Increasing urbanization and the rising cost of land in the eastern U.S. pushed people farther and farther westward. At the same time, long established settlements in the west had evolved into thriving urban centers. By 1860, San Francisco was the ninth-largest manufacturing city in the U.S. and Portland’s waterborne commercial enterprise linked the settlement to the transcontinental system. Americans from the east and the west—tourists, investors, health-seekers, and farmers—sought after Arizona in hopes of gaining tangible or intangible assistance from the sun. Pull factors enticed easterners dissatisfied with filthy, drab, overpopulated city streets, while many Californian prospectors traveled across the Sierra Nevada’s to Colorado and over the Rocky Mountains before descending south into Arizona to establish mining camps in hopes of striking it rich. The Tucson Chamber of Commerce, advertising in a 1904 issue of Sunset Magazine, promoted their city of “health, wealth, and golden opportunities in the land of sunshine.” Arizona offered not only the promise of economic advancement, commercial opportunities,and land ownership, it also boasted of clean air and blue skies as a component of those other material advantages.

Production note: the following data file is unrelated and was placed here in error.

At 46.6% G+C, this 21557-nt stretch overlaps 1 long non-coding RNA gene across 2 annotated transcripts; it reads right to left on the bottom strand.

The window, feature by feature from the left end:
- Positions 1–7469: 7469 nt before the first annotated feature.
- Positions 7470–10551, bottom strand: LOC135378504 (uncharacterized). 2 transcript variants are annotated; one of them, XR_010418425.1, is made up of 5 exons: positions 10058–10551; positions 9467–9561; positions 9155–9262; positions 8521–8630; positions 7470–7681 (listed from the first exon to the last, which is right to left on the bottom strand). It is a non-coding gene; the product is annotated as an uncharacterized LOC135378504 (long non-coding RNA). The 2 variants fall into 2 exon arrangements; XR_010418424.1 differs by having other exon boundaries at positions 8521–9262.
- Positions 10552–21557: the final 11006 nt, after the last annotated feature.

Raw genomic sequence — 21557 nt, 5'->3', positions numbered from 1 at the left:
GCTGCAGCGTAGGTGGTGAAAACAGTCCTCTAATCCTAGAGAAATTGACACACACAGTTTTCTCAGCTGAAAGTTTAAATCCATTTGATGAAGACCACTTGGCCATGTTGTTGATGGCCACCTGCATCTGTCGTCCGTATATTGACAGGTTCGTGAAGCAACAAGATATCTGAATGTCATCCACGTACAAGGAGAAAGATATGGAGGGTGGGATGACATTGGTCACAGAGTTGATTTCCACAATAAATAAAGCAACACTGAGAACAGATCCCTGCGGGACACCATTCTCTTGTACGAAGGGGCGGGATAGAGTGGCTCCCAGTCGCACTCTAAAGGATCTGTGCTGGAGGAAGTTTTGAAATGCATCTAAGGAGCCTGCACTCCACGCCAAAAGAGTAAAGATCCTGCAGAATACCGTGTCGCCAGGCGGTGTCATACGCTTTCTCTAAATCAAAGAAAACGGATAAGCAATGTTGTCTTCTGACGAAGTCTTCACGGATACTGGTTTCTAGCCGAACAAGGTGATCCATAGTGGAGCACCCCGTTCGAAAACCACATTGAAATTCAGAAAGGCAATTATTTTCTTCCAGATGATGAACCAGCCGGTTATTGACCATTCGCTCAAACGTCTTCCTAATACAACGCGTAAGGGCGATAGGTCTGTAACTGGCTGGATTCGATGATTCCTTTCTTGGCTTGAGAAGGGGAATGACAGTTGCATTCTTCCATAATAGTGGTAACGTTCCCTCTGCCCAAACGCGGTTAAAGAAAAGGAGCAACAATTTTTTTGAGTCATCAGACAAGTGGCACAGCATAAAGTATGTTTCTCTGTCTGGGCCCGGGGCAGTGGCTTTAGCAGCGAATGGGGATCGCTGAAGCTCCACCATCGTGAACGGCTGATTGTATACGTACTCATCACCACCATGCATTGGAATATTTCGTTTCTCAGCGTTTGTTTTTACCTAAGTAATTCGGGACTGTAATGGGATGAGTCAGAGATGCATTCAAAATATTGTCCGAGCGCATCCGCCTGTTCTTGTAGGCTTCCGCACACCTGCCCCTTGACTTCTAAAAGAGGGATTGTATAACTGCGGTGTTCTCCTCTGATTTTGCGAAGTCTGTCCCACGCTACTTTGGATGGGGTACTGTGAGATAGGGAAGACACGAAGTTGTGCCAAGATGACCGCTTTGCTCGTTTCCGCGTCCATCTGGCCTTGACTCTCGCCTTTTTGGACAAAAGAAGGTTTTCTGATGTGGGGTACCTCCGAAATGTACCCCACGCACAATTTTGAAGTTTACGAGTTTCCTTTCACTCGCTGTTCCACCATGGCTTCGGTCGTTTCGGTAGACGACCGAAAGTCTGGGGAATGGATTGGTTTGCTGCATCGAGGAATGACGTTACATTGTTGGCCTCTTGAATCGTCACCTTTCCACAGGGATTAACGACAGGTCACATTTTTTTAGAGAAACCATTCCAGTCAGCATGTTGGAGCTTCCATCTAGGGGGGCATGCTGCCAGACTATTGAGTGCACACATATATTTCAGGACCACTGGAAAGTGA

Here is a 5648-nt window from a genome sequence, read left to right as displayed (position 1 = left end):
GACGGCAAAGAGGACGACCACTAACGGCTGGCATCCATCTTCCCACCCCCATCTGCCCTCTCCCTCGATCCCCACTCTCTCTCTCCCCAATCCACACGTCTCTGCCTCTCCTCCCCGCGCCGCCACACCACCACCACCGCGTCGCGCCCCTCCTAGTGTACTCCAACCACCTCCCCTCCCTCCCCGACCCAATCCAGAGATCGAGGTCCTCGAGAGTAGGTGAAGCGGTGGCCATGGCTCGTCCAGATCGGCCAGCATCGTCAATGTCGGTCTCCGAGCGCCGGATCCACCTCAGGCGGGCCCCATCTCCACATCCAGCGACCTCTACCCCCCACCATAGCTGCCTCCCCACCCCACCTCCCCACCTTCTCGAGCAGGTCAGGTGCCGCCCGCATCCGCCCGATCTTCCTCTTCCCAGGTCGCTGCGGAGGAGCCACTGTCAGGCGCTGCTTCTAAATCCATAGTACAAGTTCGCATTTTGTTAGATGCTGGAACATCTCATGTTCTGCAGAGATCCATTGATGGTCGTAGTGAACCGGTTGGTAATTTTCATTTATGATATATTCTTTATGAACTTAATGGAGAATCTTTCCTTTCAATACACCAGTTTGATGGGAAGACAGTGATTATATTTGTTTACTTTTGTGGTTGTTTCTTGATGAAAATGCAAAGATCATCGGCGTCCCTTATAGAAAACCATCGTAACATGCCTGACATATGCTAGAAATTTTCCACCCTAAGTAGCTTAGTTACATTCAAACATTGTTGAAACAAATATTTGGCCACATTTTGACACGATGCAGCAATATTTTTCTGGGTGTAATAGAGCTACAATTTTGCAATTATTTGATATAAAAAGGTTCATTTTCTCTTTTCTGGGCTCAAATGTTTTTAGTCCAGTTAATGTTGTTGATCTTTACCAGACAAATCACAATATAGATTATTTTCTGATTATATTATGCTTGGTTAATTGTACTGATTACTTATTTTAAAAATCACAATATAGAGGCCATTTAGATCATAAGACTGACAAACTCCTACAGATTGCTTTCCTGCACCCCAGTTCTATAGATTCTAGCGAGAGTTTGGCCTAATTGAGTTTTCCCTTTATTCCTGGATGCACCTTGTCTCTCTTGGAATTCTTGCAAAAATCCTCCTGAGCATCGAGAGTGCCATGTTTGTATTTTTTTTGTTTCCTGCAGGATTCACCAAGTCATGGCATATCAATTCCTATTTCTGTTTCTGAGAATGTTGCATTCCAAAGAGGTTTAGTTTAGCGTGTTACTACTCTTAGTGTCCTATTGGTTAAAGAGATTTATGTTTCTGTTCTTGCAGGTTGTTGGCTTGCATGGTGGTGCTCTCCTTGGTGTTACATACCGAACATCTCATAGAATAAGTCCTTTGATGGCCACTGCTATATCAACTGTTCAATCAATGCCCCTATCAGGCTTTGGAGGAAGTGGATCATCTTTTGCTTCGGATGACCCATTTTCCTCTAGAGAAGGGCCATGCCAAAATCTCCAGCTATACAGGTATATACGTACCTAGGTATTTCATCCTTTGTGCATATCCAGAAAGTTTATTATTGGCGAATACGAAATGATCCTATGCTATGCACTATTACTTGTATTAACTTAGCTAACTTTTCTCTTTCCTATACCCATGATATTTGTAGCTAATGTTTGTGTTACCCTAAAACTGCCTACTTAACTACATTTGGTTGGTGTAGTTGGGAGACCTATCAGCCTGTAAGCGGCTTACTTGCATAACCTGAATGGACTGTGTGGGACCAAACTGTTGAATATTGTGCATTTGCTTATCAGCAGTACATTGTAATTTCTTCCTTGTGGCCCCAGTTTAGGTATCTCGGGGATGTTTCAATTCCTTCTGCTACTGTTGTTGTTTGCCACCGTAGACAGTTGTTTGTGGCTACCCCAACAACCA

In both territorial days and in the early years of statehood, sunshine did facilitate commercial interests, but the sun served Arizona residents in a variety of means outside the pocketbook. Defining the sun and sky as commodities or complementary goods to the sale of another asset or service tells only half the story of the importance of the sun and the perception of clean air in Arizona. Although economizing the sunshine promoted the growth and development for Arizona in the early twentieth century, the significance of blue skies and sunshine extends far beyond the selling of a room at a resort or the sale of a thousand acres of arable land. In Arizona, the sun and sky function aesthetically and psychologically. They hold a strong cultural significance in the minds and bodies of Arizonans’ art, photography, film, literature and poetry, and reminiscences from early pioneers will prove to be symbolic representations of Arizonans’ needs and wants and how those needs and wants are satisfied in a particular place. For the purpose of this paper, however, the analysis of visual and print culture is limited to promotional materials. Rather than explore the creative works of photographers, painters, and writers, this paper seeks to show how the sun and sky not only satisfied financial purposes, but also had physical implications. Health seekers descended on Arizona in the early twentieth century, and although these people show how the climate “sold” sanatoriums, they also present for us two important roles of the sun and sky: mental health and wellness. There are real and also long perceived physical and chemical benefits of sunshine and clean air on human health. The idea of the physical and psychological benefits worked in tandem with the economic opportunities to establish Arizona as a thriving state at the turn of the century. A.J. Wells, “The Salt River Valley, Arizona” Sunset Magazine Homeseekers’ Bureau,1909, 27; Tucson Sunshine Club, “Tucson,” 1939.  Carl Abbott, How Cities Won the West: Four Decades of Urban Change in Western North America (Albuquerque, University of New Mexico Press, 2008), 59-60.  Rhonda Tintle, “A History of Chinese Immigration into Arizona Territory: A Frontier Culture in the American West,”(M.A. Thesis, California State University Los Angeles, 2006), 23-24.  Advertisement, “Tucson: The Ideal City of the Southwest,” Sunset Magazine 1 (1898).